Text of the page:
Or, can my swashbuckler embarrass the rabble in a barfight while I swig a couple drinks of my own? Then, will my meeple family survive a roadtrip full of zombie infested stops and possibly even thrive?
First, in a fight for reputation, my swashbuckler picked up a chair to throw it as others moved around a crowded fantasy tavern. Ironically, I was then hit by a thrown chair myself. Next, I charged my barbarian opponent but missed by inches. Luckily, my charge prevented a retaliatory charge attack from the barbarian.
So, a few rug yanks later, the paladin and rogues fell down. Then, blinding radiance by the paladin between a few ice rays from the mage and cleric swings with her hammer, and shot from my hand cannon, and the game was almost over. Then, the mage’s cat pushed a barrel, knocking over the rogue and humiliating him. Finally, a last swing from the chandelier by the paladin which knocked the mage on her ass, a few extra minor moves and the fight was over.
In the end, the mage had beaten us all down for a big win. My swashbuckler managed a distant second with his sneaky rung yanking, table pushing, and whatnot. With this ended the chaotic, push your luck game of The Dragon and Flagon for 2 – 6 players.
Next, came Hit Z Road. This is a roadtrip game travelling on Route 66 west from Chicago….during a Zombie apocalypse!
That’s right! It doesn’t get more kitschy than this. The bits look like all the things a kid might have on a road trip. The backs of the cards look like playing card decks, a different style for each stage. The play order cards look like name tags and travel discount cards. The theme is in everything.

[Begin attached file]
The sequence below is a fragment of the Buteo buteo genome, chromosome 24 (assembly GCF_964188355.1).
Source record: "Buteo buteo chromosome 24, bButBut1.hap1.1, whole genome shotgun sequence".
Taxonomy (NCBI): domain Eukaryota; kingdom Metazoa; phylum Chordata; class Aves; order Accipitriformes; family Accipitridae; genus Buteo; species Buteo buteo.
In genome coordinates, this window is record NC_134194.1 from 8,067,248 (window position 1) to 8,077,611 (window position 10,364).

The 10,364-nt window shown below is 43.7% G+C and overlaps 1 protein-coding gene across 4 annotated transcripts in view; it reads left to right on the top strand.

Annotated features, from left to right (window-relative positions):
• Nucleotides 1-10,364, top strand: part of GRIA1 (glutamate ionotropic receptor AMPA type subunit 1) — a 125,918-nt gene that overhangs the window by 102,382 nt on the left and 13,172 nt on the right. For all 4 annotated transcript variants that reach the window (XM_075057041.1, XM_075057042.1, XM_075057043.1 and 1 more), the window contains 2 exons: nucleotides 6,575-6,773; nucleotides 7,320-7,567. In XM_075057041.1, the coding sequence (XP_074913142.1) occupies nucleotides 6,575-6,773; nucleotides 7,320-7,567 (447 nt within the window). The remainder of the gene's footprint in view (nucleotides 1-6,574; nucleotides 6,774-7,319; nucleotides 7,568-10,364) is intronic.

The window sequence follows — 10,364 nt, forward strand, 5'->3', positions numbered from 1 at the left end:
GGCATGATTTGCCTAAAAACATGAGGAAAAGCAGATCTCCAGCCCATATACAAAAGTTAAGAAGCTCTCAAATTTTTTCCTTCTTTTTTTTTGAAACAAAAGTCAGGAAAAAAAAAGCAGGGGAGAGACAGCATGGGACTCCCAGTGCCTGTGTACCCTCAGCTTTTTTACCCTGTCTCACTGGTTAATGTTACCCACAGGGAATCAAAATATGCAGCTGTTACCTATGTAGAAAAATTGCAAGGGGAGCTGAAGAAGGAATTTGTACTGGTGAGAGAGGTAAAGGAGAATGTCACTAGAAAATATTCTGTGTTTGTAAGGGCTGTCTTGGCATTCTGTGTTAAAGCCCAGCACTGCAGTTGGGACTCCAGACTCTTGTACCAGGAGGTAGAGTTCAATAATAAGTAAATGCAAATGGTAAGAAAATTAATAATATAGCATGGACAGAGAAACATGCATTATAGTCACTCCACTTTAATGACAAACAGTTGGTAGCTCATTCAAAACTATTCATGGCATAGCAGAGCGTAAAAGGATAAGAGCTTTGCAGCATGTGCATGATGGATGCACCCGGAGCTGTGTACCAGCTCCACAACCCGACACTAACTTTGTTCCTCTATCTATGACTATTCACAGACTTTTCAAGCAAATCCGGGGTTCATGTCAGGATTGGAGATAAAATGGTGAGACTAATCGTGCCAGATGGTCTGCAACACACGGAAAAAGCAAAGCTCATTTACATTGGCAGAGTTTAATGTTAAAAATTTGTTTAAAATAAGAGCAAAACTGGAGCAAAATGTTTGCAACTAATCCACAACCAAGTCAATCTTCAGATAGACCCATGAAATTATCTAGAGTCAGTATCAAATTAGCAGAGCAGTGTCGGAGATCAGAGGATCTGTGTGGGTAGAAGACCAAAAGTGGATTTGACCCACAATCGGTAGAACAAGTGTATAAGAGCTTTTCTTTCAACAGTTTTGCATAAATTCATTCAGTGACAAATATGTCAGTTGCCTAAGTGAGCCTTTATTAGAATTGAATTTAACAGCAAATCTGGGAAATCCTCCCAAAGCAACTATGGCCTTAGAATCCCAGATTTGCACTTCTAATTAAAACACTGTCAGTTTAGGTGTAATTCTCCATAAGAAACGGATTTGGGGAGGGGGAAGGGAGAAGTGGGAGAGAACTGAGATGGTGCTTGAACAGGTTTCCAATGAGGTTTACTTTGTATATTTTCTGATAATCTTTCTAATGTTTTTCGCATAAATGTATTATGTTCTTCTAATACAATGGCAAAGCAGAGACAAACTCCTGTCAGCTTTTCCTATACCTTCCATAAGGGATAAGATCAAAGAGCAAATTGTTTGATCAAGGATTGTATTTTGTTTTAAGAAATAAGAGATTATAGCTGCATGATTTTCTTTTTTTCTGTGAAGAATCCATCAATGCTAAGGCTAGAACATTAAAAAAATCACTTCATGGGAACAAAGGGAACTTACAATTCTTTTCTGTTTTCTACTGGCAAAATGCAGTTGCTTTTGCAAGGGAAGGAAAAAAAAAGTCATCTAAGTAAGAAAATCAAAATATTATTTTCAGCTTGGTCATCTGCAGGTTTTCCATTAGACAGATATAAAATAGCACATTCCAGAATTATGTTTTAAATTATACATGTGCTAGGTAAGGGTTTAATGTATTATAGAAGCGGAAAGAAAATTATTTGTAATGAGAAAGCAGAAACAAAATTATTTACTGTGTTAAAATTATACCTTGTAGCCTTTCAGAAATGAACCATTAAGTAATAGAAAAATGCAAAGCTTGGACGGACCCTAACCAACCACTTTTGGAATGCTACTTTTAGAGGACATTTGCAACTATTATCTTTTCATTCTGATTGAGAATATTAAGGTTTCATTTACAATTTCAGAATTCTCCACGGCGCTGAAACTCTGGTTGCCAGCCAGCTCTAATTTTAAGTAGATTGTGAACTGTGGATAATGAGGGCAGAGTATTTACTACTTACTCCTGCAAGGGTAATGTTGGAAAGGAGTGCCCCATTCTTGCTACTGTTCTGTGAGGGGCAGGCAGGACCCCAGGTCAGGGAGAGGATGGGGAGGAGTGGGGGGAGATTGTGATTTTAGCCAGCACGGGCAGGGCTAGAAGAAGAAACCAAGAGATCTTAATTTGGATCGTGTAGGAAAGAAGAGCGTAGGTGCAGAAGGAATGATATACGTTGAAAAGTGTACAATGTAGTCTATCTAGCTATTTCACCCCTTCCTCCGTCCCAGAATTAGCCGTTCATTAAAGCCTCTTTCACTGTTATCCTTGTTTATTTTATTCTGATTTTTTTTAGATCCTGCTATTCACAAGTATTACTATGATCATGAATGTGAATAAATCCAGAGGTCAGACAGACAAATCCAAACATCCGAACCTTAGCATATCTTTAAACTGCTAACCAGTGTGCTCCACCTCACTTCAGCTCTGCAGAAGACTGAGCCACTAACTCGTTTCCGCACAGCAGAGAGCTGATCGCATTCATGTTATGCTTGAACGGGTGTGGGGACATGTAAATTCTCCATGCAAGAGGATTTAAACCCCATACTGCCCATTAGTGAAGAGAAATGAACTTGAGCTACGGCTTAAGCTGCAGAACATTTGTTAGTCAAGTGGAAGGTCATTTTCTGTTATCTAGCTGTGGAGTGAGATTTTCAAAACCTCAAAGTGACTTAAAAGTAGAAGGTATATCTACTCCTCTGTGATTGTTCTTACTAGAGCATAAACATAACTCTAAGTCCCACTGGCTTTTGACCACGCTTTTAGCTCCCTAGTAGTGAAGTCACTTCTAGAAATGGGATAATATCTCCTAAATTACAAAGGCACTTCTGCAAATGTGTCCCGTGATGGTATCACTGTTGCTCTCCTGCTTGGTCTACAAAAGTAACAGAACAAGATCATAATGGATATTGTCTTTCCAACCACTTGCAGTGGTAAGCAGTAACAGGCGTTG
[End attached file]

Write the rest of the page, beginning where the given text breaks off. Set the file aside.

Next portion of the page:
This game mechanically isn’t that original but the bidding for the best travel location changes everything! Bid too high and your meeple family will be short on resources. Bid too low and you will be stuck fighting zombies and skipping over both resources and points.
The trick is after a few turns of bidding, late in the second or early in the third stage, resources become slim for everyone. Low bids become the norm and the previous first player has a good chance too get the first pick of location again.
Then, it happens… the first meeple family dies (the first losing player). Before anyone can weep over dead meeples, another player dies. This time it was my turn to lose my meeple family. Player elimination isn’t a tiresome mechanic here though. Within 5 – 20 minutes of the first player dropping out, the last player will either die as well or make it to California. In this game, player elimination is a short punishment and a thematic must!
My swashbuckler did not embarrass the rabble. My meeple family was then killed by zombies and radiation. On the other hand losing a barfight and death by zombies has rarely been more satisfying.